Wednesday, March 25, 2009

Where the Wild Things Are - Trailer HD (1080p)

All I can say I Can I wait till October? This movie just looks so cool and how could you not have loved that book as a kid?

Script Frenzy is coming!

So I've totally bailed on the idea of contributing to the co-write thing, though I am still reading the script, which frankly is not that bad...It's not that good, either, but hey, it's Hollywood and that's what rewrites are for...

But now I'm contemplating whether or not to participate in Script Frenzy.

It's like the Nat'l Novel Writing Month but its in April.

And its for scripts.

So its not really like writing a novel in a month...but...

The similarity is that you have to write a 100 page script in a month, starting on April 1st.

I tried this experiment once before about a year ago (and wrote about it here). There is something exciting and beneficial about writing that script fast and furious. It forces you to stop d*cking around and make choices. Some are bad choices, but some are pretty good. And there's an incredible feeling of accomplishment once its done. Of course its not really done (I'm still rewriting that script I wrote, but its getting much better...)

But what's really fun is if you go to the site they have a randomized plot generator.

It's so cool!

Here's my next movie projet:

While boarding a yellow bus

a monarch named Walliump

travels back in time to kill Hitler

Okay, a little bit cliche, but I can make it work.

Monday, March 16, 2009

New Dylan Album is Coming!

They haven't given the release date yet, but you know I'm pre-ordering this baby.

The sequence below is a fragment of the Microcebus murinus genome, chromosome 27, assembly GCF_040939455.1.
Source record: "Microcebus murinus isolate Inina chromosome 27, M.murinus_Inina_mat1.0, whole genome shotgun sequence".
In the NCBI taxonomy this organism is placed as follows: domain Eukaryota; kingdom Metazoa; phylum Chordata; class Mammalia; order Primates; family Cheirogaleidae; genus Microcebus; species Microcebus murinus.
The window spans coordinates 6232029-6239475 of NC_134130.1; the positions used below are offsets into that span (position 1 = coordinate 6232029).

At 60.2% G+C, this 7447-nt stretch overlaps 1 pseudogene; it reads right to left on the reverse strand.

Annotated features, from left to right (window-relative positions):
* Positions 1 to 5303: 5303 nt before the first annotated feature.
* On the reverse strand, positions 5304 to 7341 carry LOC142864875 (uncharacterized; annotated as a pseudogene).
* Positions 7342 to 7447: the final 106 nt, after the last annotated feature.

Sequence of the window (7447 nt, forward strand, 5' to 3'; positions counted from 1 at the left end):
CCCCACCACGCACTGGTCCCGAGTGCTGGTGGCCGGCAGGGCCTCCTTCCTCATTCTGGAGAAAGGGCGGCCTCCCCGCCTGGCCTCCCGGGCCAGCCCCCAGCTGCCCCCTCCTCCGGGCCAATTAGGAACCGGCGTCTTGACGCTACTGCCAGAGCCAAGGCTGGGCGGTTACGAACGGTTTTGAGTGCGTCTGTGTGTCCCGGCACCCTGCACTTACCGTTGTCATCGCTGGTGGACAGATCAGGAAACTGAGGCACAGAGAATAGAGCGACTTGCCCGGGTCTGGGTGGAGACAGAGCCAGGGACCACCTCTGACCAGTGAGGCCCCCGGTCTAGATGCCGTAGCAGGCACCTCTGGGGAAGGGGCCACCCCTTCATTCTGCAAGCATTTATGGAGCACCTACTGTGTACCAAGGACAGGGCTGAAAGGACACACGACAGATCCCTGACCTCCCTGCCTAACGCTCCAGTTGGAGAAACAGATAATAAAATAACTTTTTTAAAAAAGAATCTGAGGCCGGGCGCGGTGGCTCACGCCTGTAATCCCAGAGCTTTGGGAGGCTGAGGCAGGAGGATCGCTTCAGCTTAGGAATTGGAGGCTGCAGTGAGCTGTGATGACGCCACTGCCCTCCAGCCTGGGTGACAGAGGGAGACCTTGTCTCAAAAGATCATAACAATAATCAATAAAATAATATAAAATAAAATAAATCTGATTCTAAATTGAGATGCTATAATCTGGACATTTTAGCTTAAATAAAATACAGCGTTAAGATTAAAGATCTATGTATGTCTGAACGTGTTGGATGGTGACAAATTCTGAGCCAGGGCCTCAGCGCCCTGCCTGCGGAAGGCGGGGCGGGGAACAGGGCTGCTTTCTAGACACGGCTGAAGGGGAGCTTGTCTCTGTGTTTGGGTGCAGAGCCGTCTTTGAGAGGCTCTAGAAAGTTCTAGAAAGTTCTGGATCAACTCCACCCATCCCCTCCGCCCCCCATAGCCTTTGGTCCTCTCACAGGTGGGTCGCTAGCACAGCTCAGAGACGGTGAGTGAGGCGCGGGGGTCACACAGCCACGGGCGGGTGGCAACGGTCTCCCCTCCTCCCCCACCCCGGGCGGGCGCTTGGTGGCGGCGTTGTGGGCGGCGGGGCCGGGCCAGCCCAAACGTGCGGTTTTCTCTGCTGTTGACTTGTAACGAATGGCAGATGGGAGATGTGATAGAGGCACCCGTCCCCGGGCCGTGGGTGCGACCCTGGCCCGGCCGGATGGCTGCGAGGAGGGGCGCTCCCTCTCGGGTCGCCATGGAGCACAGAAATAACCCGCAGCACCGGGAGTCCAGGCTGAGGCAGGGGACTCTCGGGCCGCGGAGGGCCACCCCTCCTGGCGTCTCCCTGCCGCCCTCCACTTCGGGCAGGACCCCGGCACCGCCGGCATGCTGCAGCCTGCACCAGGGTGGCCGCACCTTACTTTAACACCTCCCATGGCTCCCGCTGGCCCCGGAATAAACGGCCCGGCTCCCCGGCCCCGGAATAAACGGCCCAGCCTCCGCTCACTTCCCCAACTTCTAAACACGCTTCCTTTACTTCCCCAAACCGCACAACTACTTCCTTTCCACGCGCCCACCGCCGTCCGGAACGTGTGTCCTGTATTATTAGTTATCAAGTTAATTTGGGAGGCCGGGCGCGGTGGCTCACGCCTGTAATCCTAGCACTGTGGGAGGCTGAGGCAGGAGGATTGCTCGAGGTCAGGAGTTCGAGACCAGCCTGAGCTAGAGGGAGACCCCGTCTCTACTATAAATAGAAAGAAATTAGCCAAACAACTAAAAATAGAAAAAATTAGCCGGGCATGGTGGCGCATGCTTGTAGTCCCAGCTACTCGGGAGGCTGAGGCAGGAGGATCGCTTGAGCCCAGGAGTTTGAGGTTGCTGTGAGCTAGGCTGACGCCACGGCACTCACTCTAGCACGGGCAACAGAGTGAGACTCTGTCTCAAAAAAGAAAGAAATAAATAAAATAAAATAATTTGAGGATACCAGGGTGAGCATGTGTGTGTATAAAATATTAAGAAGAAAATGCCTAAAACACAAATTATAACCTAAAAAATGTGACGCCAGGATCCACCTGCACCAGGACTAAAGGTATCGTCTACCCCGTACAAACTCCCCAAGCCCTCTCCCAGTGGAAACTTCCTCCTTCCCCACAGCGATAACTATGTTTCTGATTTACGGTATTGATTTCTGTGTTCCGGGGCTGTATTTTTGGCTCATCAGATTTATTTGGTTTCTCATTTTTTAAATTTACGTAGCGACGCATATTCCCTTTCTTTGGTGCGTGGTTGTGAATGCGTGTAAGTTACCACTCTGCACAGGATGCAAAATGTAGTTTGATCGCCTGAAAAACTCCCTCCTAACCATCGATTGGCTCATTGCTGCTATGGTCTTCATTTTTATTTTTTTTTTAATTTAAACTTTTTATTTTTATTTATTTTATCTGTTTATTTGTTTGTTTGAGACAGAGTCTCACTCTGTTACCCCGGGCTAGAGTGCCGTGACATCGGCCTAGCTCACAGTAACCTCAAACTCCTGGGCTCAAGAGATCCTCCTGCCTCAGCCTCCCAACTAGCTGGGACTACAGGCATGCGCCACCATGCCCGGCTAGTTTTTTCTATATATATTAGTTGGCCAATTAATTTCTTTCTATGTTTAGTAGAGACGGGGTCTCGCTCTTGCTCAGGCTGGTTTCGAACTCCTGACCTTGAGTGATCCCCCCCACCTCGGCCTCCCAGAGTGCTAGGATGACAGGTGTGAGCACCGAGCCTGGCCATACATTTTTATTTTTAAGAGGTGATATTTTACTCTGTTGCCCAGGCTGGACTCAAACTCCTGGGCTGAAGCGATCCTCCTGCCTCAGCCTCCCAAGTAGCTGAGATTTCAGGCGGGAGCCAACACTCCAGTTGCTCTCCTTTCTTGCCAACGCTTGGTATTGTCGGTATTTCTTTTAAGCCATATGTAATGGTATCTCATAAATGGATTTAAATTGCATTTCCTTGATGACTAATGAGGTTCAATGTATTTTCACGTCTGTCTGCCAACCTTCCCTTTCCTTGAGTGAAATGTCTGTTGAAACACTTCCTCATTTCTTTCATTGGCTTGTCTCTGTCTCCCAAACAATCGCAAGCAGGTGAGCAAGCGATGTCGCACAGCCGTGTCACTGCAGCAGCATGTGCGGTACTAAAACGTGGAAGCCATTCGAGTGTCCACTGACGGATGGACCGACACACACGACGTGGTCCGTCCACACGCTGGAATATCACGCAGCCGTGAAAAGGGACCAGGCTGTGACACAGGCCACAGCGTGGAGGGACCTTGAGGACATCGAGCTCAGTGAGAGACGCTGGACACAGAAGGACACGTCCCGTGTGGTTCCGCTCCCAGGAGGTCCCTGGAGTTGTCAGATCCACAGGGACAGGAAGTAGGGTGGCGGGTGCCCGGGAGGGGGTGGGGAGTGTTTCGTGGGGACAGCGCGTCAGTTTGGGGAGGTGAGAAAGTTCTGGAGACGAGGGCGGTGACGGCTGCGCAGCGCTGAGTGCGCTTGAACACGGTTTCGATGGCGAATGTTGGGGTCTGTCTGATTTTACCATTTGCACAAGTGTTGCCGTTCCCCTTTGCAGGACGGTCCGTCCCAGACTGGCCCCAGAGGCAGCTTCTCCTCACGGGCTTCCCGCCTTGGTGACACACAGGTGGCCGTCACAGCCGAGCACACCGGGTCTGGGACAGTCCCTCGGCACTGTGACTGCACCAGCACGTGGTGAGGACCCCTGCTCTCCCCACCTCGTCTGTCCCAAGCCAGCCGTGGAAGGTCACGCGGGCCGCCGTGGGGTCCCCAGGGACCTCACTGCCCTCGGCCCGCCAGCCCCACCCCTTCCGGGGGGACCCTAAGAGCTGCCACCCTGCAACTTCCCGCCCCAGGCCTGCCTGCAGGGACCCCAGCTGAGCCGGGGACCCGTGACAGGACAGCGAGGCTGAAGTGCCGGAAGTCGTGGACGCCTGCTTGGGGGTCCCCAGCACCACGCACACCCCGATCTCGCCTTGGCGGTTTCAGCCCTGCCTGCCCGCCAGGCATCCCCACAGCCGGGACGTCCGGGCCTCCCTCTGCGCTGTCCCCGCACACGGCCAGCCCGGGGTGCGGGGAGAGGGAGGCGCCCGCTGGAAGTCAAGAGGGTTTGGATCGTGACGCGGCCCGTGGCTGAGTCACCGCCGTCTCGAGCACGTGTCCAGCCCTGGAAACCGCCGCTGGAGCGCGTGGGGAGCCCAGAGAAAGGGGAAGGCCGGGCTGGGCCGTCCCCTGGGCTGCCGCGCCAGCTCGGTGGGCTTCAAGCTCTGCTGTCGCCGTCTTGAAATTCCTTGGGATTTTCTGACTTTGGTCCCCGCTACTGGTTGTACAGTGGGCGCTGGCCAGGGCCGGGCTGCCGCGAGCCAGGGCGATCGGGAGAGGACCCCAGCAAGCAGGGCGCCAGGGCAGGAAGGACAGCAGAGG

More info at the official website.

Tuesday, March 10, 2009

The Albatross is flying high!

Please check out the Stonybrook website for the news and more information about the John Gassner New Play Competition.

There will be a staged reading of THE ALBATROSS in Manhattan on April 27th and April 28th.

(FYI--The rumors that Ellen Page will be playing Sofia are completely absurd.)

If you are around, check it out!

Monday, March 9, 2009

Story Starts with Character (or Everything I Learned About Life I Learned from Indiana Jones)

I got tipped off to a blog by The Mystery Man from John August's site which links to where you can download a transcript of George Lucas, Steven Speilberg and Lawrence Kasdan talking about the intitial story ideas for the Indiana Jones movies.

I just got the transcript but Mystery Man has a nice summary and excerpts of the content.

What's particularly fascinating is not just the idea of being a fly on the wall in that room filled with that much talent, but where they spend their energy and focus. First of all, they spent nine hours a day for five days and this transcript is just the meat of the meeting. That's a long time to spend brainstorming and planning but look at the finished product. Raiders of the Lost Ark is one of the most streamlined and exciting blockbuster movies of all time, using a filmic vocabulary that remains true to an ideal of the past, yet still firmly planted in the aesthetic of the present.

What's also fascinating is that they spent a majority of time working out who the character of Indiana Jones was, not just what he was going to do (his actions) in the movie, but his ideals, his morals, point of view of acadamics v. adventure, his relationships, education, etc.

Here's George Lucas talking about him: